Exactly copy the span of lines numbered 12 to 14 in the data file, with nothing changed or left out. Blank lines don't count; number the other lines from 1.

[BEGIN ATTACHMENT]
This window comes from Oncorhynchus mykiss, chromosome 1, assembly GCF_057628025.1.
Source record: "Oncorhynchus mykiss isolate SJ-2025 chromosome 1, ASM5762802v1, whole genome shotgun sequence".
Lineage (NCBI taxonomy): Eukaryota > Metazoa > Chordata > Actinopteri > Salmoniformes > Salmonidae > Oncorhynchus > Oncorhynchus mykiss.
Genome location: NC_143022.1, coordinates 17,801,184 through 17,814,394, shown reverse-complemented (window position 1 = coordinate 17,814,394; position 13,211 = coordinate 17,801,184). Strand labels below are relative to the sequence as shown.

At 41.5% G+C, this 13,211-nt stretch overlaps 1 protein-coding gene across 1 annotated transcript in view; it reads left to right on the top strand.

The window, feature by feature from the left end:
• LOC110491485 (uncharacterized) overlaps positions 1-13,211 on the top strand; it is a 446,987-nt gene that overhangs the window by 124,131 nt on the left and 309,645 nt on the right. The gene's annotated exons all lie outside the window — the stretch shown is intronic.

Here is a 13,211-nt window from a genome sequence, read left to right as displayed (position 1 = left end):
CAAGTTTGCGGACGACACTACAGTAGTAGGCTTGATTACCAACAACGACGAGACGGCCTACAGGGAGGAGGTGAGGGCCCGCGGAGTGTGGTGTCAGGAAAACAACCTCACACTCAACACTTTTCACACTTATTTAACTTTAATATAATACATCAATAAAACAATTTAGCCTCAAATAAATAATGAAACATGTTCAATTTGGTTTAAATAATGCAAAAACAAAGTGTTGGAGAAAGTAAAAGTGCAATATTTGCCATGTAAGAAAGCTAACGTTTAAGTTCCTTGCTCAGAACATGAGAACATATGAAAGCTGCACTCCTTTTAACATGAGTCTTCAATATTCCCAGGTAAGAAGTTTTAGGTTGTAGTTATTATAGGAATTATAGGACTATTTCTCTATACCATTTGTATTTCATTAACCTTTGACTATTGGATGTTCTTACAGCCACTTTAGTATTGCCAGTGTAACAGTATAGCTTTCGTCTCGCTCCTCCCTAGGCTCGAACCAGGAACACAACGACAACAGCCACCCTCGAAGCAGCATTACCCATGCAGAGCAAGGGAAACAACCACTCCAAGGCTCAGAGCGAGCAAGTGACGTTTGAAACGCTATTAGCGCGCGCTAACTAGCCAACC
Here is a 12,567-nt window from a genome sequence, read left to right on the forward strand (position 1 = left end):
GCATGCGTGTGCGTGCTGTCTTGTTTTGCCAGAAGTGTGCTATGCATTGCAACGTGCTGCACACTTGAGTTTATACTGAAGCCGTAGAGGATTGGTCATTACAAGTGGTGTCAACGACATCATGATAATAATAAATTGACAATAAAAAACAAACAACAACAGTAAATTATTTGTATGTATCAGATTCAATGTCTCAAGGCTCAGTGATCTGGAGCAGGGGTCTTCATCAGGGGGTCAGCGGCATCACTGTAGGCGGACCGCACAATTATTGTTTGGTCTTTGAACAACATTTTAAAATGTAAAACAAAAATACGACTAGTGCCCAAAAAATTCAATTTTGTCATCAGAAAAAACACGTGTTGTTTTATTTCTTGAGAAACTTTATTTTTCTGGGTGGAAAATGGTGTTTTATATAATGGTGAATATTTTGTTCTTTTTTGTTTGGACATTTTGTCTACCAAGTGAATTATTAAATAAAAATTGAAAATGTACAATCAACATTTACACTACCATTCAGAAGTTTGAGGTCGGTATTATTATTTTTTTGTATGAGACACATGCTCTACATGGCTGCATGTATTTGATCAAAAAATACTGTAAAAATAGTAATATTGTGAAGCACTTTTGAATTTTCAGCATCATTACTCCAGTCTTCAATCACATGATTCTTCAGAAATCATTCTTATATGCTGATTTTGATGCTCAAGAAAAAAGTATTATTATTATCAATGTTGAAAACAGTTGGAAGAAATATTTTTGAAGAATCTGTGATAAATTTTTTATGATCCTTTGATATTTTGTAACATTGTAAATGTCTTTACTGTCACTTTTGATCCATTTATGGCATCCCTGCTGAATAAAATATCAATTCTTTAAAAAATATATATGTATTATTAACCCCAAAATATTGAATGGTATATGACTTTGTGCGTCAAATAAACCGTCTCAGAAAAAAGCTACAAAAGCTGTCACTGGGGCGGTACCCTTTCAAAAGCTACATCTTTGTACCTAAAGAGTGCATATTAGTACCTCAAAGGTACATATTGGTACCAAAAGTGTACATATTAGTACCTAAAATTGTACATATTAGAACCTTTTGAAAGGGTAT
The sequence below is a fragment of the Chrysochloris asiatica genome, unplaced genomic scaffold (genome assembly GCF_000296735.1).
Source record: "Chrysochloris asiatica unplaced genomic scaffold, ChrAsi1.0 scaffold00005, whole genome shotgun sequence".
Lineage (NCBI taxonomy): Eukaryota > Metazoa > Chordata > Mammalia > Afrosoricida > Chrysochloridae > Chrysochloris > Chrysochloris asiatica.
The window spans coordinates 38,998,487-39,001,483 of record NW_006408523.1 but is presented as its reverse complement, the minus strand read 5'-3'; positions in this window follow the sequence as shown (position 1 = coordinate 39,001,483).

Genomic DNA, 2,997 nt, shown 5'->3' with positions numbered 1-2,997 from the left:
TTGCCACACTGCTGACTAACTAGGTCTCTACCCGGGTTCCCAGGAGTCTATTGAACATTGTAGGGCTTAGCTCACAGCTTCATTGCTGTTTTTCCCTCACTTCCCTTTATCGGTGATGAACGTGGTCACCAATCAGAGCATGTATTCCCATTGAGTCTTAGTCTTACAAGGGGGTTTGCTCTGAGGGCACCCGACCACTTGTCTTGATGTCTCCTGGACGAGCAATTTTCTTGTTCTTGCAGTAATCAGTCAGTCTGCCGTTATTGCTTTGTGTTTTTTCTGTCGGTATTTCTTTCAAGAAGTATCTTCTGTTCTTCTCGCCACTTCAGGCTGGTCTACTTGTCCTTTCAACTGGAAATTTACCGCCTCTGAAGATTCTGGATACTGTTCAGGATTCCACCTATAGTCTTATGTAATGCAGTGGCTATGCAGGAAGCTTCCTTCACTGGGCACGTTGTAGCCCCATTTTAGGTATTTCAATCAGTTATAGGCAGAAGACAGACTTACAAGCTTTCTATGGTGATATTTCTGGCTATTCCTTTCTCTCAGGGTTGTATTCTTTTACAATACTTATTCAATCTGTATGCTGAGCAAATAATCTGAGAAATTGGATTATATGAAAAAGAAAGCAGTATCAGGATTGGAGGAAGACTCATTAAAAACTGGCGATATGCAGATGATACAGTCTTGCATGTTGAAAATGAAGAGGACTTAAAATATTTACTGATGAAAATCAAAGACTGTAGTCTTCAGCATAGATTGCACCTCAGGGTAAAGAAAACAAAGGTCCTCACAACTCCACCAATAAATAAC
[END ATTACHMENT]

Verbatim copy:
The sequence below is a fragment of the Chrysochloris asiatica genome, unplaced genomic scaffold (genome assembly GCF_000296735.1).
Source record: "Chrysochloris asiatica unplaced genomic scaffold, ChrAsi1.0 scaffold00005, whole genome shotgun sequence".
Lineage (NCBI taxonomy): Eukaryota > Metazoa > Chordata > Mammalia > Afrosoricida > Chrysochloridae > Chrysochloris > Chrysochloris asiatica.